“[…] Today, when we look at this cherished town that can boast of being the country’s only Royal Chartered Borough—a status granted by Queen Victoria in 1888—we see only a battered and bruised community which has lost all the facilities that made it so special and is now reduced to a lost and forgotten borough.
“[…] When indoor sports and cultural complexes were being built throughout the country, Arima was bypassed for consideration. An immigration office is urgently needed in Arima, given the proximity of the Piarco International Airport which is a mere 10-minute drive away…”
The following Letter to the Editor on the need for investment in Arima by the Central Government was submitted to Wired868 by Garfield Daniel of Arima Old Road, Arima:
Arima was always considered to be the capital of east Trinidad. Those of us who were born in the late 40s and attended primary schools and local churches, supported our cultural icons like Kitchener and Holly B, were an integral part of the fraternity that consistently backed sports—mainly football, cricket, basketball, netball and track and field—witnessed the growth of small family businesses as they developed from parlours to massive supermarkets, and, of course, threw our support behind the one of us, the beautiful memories of the Arima we once knew.
In the early days before and after the War, Arima had a warden’s office that housed the Arima Post Office and what is now called Inland Revenue, next to the Police Station located on Broadway. The Courthouse, in a government building on Queen Street, was the venue for high-profile cases which attracted international attention.
Remember the Abdul Malik and Samuel Jacobs murder trials and the trial of Mano Benjamin, that ‘beast in human form’, who committed heinous crimes against women?
Sad to say, the judiciary compound is now occupied by illegal vendors who ply their trade in the heart of the Borough while the Magistrates’ Courts are housed in a rented building.
The Grand Stand at the then Old Race Track was the home for many cultural activities, featuring the likes of Kitchener and Sparrow among other calypso greats. Parang Queen Daisy Voisin graced the venue, where the famous Aunty Kay radio programme and, later, the very popular Best Village shows also took place.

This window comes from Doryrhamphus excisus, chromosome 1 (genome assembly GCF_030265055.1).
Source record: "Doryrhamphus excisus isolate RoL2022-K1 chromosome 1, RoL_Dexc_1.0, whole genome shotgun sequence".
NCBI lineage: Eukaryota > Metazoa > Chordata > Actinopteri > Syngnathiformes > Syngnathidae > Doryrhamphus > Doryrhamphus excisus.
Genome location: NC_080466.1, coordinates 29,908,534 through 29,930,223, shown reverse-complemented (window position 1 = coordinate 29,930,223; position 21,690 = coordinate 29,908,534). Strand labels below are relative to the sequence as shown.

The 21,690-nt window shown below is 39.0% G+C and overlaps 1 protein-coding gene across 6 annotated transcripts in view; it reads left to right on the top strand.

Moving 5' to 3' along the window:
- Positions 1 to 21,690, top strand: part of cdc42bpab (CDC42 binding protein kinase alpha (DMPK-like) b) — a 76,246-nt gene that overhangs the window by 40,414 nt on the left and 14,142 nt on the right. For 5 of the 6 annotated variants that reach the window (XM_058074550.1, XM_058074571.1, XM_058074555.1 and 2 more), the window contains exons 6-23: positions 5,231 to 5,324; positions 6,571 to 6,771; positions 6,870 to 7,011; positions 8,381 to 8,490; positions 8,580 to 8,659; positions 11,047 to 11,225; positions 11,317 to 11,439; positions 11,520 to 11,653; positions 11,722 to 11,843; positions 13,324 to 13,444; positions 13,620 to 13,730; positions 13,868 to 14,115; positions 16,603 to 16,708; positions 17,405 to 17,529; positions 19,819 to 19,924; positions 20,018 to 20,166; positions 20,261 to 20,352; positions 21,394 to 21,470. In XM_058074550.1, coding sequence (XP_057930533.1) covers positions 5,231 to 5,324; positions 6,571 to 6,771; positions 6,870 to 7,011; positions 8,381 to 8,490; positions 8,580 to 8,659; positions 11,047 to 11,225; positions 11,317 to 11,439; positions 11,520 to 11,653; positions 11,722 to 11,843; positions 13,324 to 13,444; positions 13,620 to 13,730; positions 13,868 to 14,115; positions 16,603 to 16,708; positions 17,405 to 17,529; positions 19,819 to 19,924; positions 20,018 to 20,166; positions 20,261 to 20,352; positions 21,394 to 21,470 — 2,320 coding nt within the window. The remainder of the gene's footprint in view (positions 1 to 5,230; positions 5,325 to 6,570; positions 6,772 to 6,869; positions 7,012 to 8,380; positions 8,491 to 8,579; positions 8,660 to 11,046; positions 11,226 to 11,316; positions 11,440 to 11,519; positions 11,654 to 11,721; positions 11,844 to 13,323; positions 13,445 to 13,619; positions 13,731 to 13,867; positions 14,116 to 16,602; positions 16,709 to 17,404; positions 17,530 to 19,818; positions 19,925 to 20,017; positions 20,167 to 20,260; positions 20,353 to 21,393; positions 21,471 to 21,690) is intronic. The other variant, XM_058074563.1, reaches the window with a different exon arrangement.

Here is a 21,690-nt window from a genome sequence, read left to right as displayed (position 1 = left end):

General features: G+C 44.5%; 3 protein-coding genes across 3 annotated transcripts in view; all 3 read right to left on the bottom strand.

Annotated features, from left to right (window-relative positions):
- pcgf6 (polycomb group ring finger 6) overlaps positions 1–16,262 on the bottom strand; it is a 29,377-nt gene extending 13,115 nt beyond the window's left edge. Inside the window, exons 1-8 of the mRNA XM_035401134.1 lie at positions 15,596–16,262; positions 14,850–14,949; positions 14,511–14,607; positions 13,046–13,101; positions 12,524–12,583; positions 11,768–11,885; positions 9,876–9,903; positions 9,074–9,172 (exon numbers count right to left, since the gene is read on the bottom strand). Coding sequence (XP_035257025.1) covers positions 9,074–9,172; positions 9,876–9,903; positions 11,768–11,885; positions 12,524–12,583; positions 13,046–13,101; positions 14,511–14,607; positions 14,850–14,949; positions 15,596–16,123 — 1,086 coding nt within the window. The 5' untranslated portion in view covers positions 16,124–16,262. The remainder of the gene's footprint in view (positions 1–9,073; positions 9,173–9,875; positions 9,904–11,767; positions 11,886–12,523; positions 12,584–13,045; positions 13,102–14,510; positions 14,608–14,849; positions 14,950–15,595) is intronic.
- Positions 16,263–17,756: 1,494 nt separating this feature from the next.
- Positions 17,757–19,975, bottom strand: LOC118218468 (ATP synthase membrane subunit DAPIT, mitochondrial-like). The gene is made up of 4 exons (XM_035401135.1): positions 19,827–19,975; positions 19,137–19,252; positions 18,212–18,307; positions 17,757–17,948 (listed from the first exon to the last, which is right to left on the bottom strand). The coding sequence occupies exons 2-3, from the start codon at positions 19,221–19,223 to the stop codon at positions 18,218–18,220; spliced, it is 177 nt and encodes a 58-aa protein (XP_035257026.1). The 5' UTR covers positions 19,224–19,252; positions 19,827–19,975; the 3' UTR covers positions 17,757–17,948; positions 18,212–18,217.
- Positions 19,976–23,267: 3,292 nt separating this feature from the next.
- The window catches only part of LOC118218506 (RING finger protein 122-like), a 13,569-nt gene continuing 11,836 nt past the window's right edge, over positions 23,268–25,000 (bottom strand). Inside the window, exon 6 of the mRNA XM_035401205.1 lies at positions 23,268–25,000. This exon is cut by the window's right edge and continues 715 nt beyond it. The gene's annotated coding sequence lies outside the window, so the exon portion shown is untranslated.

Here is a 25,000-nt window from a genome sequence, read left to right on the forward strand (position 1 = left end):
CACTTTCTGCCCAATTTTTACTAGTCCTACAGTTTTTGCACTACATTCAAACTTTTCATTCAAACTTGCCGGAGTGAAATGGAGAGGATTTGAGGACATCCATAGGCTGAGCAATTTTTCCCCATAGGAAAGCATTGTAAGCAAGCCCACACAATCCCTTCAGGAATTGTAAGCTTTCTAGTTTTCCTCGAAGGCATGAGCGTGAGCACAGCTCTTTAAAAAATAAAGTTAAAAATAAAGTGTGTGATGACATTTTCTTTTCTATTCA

Arima was the home of the country’s first all-weather athletic track, installed at the Velodrome, which also had the honour of being the first floodlit sports arena in the country. In the 60s and 70s, it saw some of the most thrilling and exciting cycling contests, with Roger Gibbon and Fitzroy Hoyte representing the Red, White and Black with distinction at many international events.
In track and field, Arima also produced many athletes who represented T&T at almost every Olympics, from George Lewis through Cliff Bertrand to Deon Lendore, who only just tragically left us in a traffic accident.
And we cannot forget that Arimian Laura Pierre was the first female athlete to represent the country at the Olympics.
Current coach of the West Indies cricket team, Phillip Simmons, hails from Arima. He was among a band of young cricketers who emerged in the 70s from the then popular Wes Hall Youth League.
In the days when West Indies dominated cricket worldwide, Arima’s proud son Larry Gomes was considered a major player in the team while Sunil Narine became the number one spin bowler in the ICC world rankings.